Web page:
Based upon Ms. Carvalho’s actions that night, she should be immediately dismissed as Claremont’s city attorney, since she knows not how to conduct herself properly.
Debate on illegal guns
During our recent city council debate on whether to support the Mayors Against Illegal Guns, opponents stated that the statement is “just words” and will have no effect, and they complained that the council should not spend so much time on it.
If the opponents think it’s so ineffective, they shouldn’t have bothered to oppose it. If they hadn’t opposed it and created a debate over it, the council wouldn’t have spent so much time on it. The opponents created the problem about which they are complaining.
In addition, they claimed that it isn’t a local matter, so the council shouldn’t address it. I disagree. The city is responsible for law enforcement, and illegal guns make that more difficult. That makes it an issue for city government.
In fact, anything which affects the residents of Claremont is a local issue. The council’s responsibility isn’t only to serve the interests of the city government; it’s to serve the interests of the city’s residents. Government at any level doesn’t exist for its own benefit; it exists for ours. Lower levels of government, such as our city, exercise that responsibility in part by petitioning higher levels to act in our benefit.
Two members of the council said that they would not vote for a resolution supporting the Mayors Against Illegal Guns. One of their reasons was that not all Claremont residents agree with it. This isn’t a good reason; instead it’s a justification for paralysis. There will always be some residents who disagree.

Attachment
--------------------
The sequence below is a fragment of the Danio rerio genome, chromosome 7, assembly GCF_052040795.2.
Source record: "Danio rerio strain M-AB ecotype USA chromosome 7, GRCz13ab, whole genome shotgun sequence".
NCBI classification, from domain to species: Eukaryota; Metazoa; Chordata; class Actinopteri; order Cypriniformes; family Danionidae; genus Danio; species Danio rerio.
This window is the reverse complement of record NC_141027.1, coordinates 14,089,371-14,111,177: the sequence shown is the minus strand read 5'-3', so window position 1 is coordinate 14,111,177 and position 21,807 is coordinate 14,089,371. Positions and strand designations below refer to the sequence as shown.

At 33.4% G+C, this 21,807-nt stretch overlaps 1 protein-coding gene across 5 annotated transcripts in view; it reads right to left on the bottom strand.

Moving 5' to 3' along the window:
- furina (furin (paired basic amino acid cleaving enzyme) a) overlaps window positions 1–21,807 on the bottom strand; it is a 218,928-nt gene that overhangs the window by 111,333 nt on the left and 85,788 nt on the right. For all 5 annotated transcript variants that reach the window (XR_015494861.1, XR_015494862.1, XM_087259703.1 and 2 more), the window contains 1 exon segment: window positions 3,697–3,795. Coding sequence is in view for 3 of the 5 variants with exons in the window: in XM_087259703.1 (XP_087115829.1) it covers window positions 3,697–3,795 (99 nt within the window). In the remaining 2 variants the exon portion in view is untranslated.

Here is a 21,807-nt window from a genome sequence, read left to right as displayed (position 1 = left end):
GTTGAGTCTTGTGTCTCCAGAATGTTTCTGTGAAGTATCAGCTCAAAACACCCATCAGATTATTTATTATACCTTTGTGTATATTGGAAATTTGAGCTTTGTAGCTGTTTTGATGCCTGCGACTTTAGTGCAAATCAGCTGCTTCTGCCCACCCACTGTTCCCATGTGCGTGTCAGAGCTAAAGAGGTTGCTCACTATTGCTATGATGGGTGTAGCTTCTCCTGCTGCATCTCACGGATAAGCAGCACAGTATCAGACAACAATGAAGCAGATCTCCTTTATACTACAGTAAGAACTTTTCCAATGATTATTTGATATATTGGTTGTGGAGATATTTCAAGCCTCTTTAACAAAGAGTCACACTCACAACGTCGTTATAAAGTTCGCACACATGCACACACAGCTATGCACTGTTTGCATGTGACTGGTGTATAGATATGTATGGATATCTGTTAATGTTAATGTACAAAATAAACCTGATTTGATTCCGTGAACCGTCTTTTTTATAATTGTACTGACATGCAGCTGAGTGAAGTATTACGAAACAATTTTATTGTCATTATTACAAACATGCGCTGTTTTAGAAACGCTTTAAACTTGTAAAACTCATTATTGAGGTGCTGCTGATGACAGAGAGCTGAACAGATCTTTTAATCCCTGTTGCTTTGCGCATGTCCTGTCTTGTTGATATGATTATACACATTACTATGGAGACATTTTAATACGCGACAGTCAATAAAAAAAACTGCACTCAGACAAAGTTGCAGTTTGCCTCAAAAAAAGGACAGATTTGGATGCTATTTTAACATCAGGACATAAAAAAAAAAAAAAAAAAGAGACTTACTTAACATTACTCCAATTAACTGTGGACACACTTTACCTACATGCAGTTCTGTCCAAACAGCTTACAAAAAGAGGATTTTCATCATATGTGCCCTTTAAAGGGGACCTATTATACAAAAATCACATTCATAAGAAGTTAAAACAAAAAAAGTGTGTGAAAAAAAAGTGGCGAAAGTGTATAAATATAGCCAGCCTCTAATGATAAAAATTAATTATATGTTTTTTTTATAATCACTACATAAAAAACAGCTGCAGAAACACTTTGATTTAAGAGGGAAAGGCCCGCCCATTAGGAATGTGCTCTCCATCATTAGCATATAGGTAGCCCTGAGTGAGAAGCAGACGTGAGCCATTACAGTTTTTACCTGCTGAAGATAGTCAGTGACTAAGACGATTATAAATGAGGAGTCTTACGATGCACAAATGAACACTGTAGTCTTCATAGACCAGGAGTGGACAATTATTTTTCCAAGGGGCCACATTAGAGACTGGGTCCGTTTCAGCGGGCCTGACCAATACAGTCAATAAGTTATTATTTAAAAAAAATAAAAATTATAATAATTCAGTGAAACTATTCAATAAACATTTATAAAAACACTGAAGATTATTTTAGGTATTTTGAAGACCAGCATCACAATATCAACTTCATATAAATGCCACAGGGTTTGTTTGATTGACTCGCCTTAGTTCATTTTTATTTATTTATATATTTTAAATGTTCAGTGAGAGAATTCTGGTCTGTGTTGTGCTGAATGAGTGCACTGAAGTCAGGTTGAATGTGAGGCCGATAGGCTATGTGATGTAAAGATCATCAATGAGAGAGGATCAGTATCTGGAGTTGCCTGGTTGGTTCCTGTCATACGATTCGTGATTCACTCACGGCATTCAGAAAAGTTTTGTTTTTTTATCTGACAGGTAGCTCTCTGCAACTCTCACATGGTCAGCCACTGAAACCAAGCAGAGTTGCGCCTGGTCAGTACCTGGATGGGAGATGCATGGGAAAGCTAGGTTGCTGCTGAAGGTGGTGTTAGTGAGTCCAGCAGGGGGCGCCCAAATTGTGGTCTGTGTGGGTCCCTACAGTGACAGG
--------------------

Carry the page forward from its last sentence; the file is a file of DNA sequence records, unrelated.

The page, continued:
If an elected official supports an action or statement, he should explain why it is in the public interest. If he opposes it, he should explain why it’s not. “Some people don’t agree” isn’t such a reason.
League is left-leaning
Ellen Taylor’s recent submissions to the COURIER on behalf of the League of Women Voters illustrates how misleading this organization’s name is, especially since it suggests it serves all women when, in fact, it clearly is a mouthpiece for the policies of the Democratic Party. It truly is a classic example of false advertising.
While liberal men are welcome, the real message to conservative women is that they need not apply. In fact, Sarah Palin would have a better chance of being invited to attend a MoveOn.org board meeting than would an openly conservative woman become a member of the LWV.
Happily, I have 2 solutions for the League’s dishonesty in this regard. First I would suggest the local chapter apply to the national office to change its name to The League of Liberal Women Voters (LLWV) so as to appear more honest in the eyes of the public. Recognizing that the national organization would refuse this request, this action would at least give a patina of integrity to the local chapter.
Barring this eventuality, I have a more draconian solution.
Since the difference in political outlook between the League and the Claremont Democratic Club is negligible, I recommend these local chapters merge, with the League membership assuming the role of the Democratic Club’s women’s auxiliary, whose primary mission would be to provide cakes, cookies, tapioca and other sweet treats at regular meetings.
Further I would also suggest Ms. Taylor provide Girl Scout cookies at these get-togethers purchased from the same troop she, with police backup, evicted from her office site some years ago. In a small way this would atone for her previous cold-hearted behavior and might allay the troop’s fears of a repeat raid by a cookie monster and Claremont PD in the future.